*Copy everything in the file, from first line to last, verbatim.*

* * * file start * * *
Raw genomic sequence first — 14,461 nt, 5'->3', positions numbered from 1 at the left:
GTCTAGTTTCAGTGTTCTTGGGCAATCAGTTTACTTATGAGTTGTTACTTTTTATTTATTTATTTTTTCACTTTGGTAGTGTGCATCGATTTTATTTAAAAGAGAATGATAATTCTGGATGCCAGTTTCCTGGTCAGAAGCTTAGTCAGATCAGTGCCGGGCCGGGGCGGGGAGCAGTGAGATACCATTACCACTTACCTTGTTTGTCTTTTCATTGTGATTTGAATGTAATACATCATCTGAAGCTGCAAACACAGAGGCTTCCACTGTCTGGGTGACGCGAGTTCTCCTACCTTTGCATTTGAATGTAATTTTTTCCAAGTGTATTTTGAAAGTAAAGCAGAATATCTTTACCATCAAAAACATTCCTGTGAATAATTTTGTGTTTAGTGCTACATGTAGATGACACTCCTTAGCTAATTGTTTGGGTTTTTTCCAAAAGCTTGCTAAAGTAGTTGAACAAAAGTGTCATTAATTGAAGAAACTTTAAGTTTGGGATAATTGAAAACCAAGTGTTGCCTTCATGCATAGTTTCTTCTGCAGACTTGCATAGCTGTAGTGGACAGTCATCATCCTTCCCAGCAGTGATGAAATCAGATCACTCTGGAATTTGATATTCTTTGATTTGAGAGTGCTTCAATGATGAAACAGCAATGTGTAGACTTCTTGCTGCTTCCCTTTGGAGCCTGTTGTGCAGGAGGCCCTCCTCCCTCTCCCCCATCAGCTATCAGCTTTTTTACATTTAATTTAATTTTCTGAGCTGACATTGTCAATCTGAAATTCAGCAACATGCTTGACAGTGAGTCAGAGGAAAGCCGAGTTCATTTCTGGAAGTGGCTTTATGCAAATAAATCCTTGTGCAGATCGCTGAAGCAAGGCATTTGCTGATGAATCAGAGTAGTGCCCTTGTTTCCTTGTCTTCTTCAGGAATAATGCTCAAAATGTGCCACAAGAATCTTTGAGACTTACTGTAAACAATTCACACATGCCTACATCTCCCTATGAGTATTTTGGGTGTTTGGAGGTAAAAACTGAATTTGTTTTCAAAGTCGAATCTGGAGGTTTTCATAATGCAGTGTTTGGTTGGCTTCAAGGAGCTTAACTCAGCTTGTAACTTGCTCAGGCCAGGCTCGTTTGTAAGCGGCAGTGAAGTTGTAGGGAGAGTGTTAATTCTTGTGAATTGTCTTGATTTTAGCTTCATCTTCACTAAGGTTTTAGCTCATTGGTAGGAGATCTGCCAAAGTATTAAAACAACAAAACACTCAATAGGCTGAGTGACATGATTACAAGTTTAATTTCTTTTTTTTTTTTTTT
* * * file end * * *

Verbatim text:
Raw genomic sequence first — 14,461 nt, 5'->3', positions numbered from 1 at the left:
GTCTAGTTTCAGTGTTCTTGGGCAATCAGTTTACTTATGAGTTGTTACTTTTTATTTATTTATTTTTTCACTTTGGTAGTGTGCATCGATTTTATTTAAAAGAGAATGATAATTCTGGATGCCAGTTTCCTGGTCAGAAGCTTAGTCAGATCAGTGCCGGGCCGGGGCGGGGAGCAGTGAGATACCATTACCACTTACCTTGTTTGTCTTTTCATTGTGATTTGAATGTAATACATCATCTGAAGCTGCAAACACAGAGGCTTCCACTGTCTGGGTGACGCGAGTTCTCCTACCTTTGCATTTGAATGTAATTTTTTCCAAGTGTATTTTGAAAGTAAAGCAGAATATCTTTACCATCAAAAACATTCCTGTGAATAATTTTGTGTTTAGTGCTACATGTAGATGACACTCCTTAGCTAATTGTTTGGGTTTTTTCCAAAAGCTTGCTAAAGTAGTTGAACAAAAGTGTCATTAATTGAAGAAACTTTAAGTTTGGGATAATTGAAAACCAAGTGTTGCCTTCATGCATAGTTTCTTCTGCAGACTTGCATAGCTGTAGTGGACAGTCATCATCCTTCCCAGCAGTGATGAAATCAGATCACTCTGGAATTTGATATTCTTTGATTTGAGAGTGCTTCAATGATGAAACAGCAATGTGTAGACTTCTTGCTGCTTCCCTTTGGAGCCTGTTGTGCAGGAGGCCCTCCTCCCTCTCCCCCATCAGCTATCAGCTTTTTTACATTTAATTTAATTTTCTGAGCTGACATTGTCAATCTGAAATTCAGCAACATGCTTGACAGTGAGTCAGAGGAAAGCCGAGTTCATTTCTGGAAGTGGCTTTATGCAAATAAATCCTTGTGCAGATCGCTGAAGCAAGGCATTTGCTGATGAATCAGAGTAGTGCCCTTGTTTCCTTGTCTTCTTCAGGAATAATGCTCAAAATGTGCCACAAGAATCTTTGAGACTTACTGTAAACAATTCACACATGCCTACATCTCCCTATGAGTATTTTGGGTGTTTGGAGGTAAAAACTGAATTTGTTTTCAAAGTCGAATCTGGAGGTTTTCATAATGCAGTGTTTGGTTGGCTTCAAGGAGCTTAACTCAGCTTGTAACTTGCTCAGGCCAGGCTCGTTTGTAAGCGGCAGTGAAGTTGTAGGGAGAGTGTTAATTCTTGTGAATTGTCTTGATTTTAGCTTCATCTTCACTAAGGTTTTAGCTCATTGGTAGGAGATCTGCCAAAGTATTAAAACAACAAAACACTCAATAGGCTGAGTGACATGATTACAAGTTTAATTTCTTTTTTTTTTTTTTT